Elizabeth_Cook | LSU Chemistry

Elzbieta (Elizabeth) Cook

Elizabeth Cook

Office: 131 Choppin Hall

Tel: (225) 578-3574

Email: folga@lsu.edu



PhD, 1993 The University of Calgary, Canada

MSc, 1986 University of Silesia, Poland

Teaching Dossier

Curriculum Vitae


Current courses taught:

Honors General Chemistry I & II (CHEM 1421 & 1422)

General Chemistry I & II (CHEM 1201 & 1201)


Chemical Education Papers:


Lecture Templates

Cross Proportions

Conversation: I constantly converse with my students during lectures. I pose questions and wait for answers, ask for questions from students, provide answers, or… answer with questions. By asking a question, students make the first step toward answering it. Questions inquiring ‘How’, ‘What if’, ‘Why’ or ‘Why not’ tend to be more important than those inquiring ‘What’.

Humor: By not taking myself too seriously, I feel younger and better connected to my students. Since one cannot have fun with chemistry without some prior knowledge, I walk a fine line between rigors of teaching science and the fun of knowing it.

Evaluation: How students perform in class reflects on how well I teach them and how I inspire them to learn. It evaluates me.

Math skills: I really appreciate mathematics. I therefore tend to give my students a brief overview of the necessary mathematics so that it does not become an obstacle in learning and enjoying chemistry.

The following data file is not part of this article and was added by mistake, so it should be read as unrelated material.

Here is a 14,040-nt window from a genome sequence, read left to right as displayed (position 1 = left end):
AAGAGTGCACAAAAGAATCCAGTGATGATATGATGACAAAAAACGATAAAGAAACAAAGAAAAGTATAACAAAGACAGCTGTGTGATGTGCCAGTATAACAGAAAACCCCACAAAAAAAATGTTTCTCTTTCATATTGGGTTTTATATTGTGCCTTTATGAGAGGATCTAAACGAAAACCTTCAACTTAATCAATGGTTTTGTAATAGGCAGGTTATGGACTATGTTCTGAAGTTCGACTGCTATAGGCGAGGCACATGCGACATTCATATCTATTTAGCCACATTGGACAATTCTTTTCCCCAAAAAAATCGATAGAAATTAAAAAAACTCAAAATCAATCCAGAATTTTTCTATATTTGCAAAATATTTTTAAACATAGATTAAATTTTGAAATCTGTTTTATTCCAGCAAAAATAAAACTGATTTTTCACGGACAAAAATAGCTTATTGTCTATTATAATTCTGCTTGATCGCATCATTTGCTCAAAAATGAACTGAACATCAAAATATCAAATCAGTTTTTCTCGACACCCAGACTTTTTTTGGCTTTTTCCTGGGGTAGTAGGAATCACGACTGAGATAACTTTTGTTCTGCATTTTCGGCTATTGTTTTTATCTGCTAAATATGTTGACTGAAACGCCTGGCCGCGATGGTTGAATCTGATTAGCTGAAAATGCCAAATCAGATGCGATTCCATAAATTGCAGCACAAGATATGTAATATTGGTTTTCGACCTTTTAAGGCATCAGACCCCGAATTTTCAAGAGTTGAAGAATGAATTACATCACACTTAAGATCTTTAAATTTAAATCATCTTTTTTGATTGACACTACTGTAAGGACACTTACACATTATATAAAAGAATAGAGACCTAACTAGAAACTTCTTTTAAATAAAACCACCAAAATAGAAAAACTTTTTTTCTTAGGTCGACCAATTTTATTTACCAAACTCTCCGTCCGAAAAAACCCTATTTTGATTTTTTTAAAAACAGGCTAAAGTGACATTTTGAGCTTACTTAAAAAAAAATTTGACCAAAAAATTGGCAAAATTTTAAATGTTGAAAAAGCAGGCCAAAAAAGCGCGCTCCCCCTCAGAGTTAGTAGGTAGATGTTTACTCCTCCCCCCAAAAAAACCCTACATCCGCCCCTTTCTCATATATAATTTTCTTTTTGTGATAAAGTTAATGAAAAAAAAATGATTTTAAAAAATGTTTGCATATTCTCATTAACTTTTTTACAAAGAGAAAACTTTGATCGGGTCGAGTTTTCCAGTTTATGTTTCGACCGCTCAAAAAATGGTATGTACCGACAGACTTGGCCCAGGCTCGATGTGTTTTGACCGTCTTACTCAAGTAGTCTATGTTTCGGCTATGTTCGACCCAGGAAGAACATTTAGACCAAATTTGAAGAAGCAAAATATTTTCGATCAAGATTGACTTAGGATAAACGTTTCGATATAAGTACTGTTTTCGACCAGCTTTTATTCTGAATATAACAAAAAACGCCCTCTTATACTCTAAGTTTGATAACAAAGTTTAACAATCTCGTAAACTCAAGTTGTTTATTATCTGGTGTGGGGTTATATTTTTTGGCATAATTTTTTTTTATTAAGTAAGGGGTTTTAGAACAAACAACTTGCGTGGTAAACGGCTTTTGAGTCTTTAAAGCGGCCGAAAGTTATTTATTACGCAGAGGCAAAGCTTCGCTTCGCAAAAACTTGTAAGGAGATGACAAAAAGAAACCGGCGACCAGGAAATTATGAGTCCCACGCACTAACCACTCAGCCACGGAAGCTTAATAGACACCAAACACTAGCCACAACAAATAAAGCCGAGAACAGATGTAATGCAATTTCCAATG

Individuality: Each student is an individual with his or her emotions and one-of-a-kind history. In large class situations, individuality needs to be nurtured, but within reason. I strive to respect student’s individual needs, have compassion for student’s life circumstances, and help with student’s individual learning style.

Society: I know I am privileged to have received the gift of education. As my students mature, I wish for them to want to give back to the society by sharing their knowledge, mentoring younger generation and respecting the environment.

Trust: It is challenging for me to meet with a new group of students every semester and convince them to trust my ability to deliver my course at the right level. Failure is a real option, and I try to learn from it.

Reasoning: I show students that before conclusions can be made, there is a logical and sometimes lengthy process that must take place–to connect the dots, to show the ‘cause-and-effect’ relationship.

Youth: My students are my fountain of youth. It is my job to harness some of their youthful energy and channel it towards active learning.